A few people have pointed out that you can just take the Alfheim magic and use it in Warp Shell with no worries or compatibility issues. In fact, I took this a step farther in my old 2E game and allowed all classes, races, and themes from any ICRPG setting (and even a few homebrewed ones) into my Warp Shell game.
The “lore” behind it was that the galaxy is a big place with lots of planets ranging in technological and magical powers, all of which were valid in the Warp Shell universe. I went beyond that and said when created, Warp Shells already had a quantum bond to their crews in that would allow them to beam the player aboard with a mysterious power that could bend space and time. So in one game we ended up with a cave man from a primitive non-magic/non-tech world that became a Tank, a living suite of armor from a medieval fantasy world that gained sentience after its evil creator was destroyed becoming a Guardian, and a speed-demon mecha Blip from a cyberpunk dystopian world all on the same ship and crew without any problems. NPCs on the ship had similar varied backstories: some were priests, wizards, or druids from high-fantasy worlds, others were soldiers or navigators from hyper-advanced civilizations and space-faring empires, and yet others were oddballs from across known and unknown reaches of the galaxy.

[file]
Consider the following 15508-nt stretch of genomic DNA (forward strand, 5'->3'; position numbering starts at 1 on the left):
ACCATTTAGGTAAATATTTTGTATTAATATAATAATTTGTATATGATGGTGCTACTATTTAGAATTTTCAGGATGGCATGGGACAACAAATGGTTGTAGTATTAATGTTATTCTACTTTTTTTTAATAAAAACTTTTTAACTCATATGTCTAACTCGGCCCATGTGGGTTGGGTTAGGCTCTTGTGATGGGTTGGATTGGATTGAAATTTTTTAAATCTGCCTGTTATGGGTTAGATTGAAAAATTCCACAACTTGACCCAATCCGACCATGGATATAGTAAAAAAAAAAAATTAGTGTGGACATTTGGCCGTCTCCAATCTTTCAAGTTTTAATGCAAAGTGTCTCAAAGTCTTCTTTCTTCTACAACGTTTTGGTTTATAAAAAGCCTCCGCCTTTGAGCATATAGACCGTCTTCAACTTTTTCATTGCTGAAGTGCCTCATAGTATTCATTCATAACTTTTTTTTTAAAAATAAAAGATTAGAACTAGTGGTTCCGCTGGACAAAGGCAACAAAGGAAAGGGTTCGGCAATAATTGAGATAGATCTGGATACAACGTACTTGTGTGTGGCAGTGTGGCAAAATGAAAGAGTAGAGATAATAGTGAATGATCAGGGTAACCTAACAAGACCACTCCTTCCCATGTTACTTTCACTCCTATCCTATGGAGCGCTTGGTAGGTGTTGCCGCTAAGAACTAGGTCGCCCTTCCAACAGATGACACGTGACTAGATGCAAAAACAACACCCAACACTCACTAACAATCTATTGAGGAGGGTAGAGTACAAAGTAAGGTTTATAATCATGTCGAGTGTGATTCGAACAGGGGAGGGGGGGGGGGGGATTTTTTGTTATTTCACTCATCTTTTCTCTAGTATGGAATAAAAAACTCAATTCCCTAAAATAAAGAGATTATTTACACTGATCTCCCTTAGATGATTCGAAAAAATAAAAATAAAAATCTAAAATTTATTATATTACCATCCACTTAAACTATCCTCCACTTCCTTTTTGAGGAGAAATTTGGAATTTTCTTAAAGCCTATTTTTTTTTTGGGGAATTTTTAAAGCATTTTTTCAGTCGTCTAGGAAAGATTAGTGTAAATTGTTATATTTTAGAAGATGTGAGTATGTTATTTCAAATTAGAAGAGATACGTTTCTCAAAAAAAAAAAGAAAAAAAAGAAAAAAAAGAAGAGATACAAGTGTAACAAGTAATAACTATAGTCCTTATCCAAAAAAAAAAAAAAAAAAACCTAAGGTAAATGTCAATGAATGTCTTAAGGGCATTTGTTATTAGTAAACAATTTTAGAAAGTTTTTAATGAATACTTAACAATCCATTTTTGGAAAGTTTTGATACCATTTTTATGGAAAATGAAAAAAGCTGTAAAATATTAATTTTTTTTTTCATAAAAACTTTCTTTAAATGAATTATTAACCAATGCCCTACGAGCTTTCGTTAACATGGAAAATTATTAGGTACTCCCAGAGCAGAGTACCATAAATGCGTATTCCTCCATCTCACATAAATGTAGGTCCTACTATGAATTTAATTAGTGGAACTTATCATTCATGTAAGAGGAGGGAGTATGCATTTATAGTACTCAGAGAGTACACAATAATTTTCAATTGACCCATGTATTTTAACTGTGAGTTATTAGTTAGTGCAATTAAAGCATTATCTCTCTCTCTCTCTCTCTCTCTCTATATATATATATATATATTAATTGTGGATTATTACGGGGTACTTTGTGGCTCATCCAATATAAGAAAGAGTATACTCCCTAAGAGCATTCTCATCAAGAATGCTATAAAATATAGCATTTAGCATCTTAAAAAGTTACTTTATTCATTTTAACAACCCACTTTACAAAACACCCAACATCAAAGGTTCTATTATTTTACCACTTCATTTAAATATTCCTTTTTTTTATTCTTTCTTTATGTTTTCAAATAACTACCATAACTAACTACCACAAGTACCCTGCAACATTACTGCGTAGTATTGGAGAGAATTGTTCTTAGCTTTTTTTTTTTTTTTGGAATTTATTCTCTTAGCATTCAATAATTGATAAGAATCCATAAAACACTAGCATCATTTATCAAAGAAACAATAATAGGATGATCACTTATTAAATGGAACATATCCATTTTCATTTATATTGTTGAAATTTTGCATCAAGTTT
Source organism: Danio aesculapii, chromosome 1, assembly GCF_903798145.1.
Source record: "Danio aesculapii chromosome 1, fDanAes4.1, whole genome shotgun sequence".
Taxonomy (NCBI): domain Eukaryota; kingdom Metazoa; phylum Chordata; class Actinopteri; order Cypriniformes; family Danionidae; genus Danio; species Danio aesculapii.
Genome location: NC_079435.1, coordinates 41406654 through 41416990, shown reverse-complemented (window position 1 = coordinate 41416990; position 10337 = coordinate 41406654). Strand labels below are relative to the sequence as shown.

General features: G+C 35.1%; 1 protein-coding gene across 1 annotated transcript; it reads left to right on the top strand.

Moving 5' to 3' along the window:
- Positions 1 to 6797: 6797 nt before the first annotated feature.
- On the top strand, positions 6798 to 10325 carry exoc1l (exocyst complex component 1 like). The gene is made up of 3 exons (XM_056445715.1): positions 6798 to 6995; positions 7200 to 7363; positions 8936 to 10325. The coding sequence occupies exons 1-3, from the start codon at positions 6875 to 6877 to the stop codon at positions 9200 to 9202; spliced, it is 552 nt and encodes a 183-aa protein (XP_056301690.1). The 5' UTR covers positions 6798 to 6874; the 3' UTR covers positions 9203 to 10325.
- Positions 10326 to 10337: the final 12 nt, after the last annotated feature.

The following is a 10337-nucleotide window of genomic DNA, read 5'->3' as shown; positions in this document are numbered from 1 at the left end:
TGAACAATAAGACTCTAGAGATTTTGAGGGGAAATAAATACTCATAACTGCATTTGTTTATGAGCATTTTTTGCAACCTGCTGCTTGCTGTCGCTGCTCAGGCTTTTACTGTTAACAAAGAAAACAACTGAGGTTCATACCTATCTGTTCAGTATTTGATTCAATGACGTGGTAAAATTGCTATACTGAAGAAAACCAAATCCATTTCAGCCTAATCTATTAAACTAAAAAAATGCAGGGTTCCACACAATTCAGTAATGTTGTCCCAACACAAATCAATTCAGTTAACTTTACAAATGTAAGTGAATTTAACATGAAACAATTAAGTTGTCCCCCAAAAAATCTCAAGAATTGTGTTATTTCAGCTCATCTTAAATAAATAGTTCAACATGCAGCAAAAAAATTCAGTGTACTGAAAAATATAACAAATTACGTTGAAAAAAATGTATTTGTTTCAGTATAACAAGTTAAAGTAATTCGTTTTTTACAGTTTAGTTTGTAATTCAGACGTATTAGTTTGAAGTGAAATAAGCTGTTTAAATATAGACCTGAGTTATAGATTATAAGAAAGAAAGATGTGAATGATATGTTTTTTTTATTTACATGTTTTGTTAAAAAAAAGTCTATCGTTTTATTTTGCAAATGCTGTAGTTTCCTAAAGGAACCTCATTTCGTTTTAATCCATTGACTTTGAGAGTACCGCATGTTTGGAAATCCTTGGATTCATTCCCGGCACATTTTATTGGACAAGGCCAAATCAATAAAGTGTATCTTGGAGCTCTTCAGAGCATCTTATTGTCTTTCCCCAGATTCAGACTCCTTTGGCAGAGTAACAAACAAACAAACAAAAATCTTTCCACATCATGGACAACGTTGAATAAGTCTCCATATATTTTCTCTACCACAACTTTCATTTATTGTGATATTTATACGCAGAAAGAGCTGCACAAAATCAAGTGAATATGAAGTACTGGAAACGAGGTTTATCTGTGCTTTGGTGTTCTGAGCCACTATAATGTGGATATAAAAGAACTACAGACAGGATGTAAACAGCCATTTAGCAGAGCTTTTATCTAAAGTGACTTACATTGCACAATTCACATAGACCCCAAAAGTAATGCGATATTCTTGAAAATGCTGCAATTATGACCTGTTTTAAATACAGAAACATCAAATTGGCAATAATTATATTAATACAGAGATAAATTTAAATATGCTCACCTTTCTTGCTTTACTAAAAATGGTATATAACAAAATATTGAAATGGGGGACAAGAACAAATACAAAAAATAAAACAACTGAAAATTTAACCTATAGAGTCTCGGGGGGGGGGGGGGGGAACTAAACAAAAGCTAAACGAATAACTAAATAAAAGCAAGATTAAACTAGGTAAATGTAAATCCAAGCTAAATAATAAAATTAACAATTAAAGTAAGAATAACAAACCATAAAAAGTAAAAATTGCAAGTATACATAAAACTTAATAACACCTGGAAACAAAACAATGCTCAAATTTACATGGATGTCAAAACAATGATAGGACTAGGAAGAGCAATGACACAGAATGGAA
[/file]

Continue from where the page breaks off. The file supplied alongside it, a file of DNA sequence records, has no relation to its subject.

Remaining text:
Mechanically speaking, 2E has a bit more gear, loot, and flavor that seems to match what your looking for than ME; the Fragment, for example, is a techno-crystal mage class that was cut in the transition to ME that uses Alfheim Crystals to do more futuristic-themed spells, like Control Machine. However, there is no limitation against learning Alfheim spells, and the 2E rule book actually puts all the INT and WIS spells apart from the class milestones into a big list all together, agnostic of setting. ME does keep the magic separated to the Alfheim sections, for the most part, but 2E does not.
There isn’t really a balancing problem pulling the stuff from 2E and adding them to an ME game from what I’ve seen. Anyways, it’s up to you how you want to run magic in your setting, so take the ideas you like from this thread and tweak or leave out the ones you don’t. That’s the great thing about ICRPG: you can easily run the game however you like, and it’s actually hard to break it!